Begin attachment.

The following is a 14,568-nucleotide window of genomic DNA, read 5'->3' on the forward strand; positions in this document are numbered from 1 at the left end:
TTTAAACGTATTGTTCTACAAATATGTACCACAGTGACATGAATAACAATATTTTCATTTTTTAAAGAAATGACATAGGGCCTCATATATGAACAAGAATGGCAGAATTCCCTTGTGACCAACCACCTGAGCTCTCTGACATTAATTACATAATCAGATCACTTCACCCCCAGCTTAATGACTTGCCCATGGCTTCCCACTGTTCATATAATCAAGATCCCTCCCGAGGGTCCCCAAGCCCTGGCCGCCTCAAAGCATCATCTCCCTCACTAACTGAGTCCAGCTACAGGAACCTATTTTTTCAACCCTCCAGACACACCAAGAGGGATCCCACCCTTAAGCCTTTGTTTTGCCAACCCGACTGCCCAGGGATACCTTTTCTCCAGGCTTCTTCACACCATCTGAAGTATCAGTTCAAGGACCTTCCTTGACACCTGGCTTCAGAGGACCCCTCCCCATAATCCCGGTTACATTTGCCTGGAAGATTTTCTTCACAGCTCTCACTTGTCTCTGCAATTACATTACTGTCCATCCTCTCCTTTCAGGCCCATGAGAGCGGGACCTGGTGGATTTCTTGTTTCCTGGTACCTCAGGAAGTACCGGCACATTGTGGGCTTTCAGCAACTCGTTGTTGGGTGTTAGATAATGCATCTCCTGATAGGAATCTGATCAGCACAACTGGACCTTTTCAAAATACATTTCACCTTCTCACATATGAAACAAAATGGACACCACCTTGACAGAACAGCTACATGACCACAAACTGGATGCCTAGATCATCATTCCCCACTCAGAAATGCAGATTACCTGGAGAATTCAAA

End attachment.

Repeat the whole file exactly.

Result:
The following is a 14,568-nucleotide window of genomic DNA, read 5'->3' on the forward strand; positions in this document are numbered from 1 at the left end:
TTTAAACGTATTGTTCTACAAATATGTACCACAGTGACATGAATAACAATATTTTCATTTTTTAAAGAAATGACATAGGGCCTCATATATGAACAAGAATGGCAGAATTCCCTTGTGACCAACCACCTGAGCTCTCTGACATTAATTACATAATCAGATCACTTCACCCCCAGCTTAATGACTTGCCCATGGCTTCCCACTGTTCATATAATCAAGATCCCTCCCGAGGGTCCCCAAGCCCTGGCCGCCTCAAAGCATCATCTCCCTCACTAACTGAGTCCAGCTACAGGAACCTATTTTTTCAACCCTCCAGACACACCAAGAGGGATCCCACCCTTAAGCCTTTGTTTTGCCAACCCGACTGCCCAGGGATACCTTTTCTCCAGGCTTCTTCACACCATCTGAAGTATCAGTTCAAGGACCTTCCTTGACACCTGGCTTCAGAGGACCCCTCCCCATAATCCCGGTTACATTTGCCTGGAAGATTTTCTTCACAGCTCTCACTTGTCTCTGCAATTACATTACTGTCCATCCTCTCCTTTCAGGCCCATGAGAGCGGGACCTGGTGGATTTCTTGTTTCCTGGTACCTCAGGAAGTACCGGCACATTGTGGGCTTTCAGCAACTCGTTGTTGGGTGTTAGATAATGCATCTCCTGATAGGAATCTGATCAGCACAACTGGACCTTTTCAAAATACATTTCACCTTCTCACATATGAAACAAAATGGACACCACCTTGACAGAACAGCTACATGACCACAAACTGGATGCCTAGATCATCATTCCCCACTCAGAAATGCAGATTACCTGGAGAATTCAAA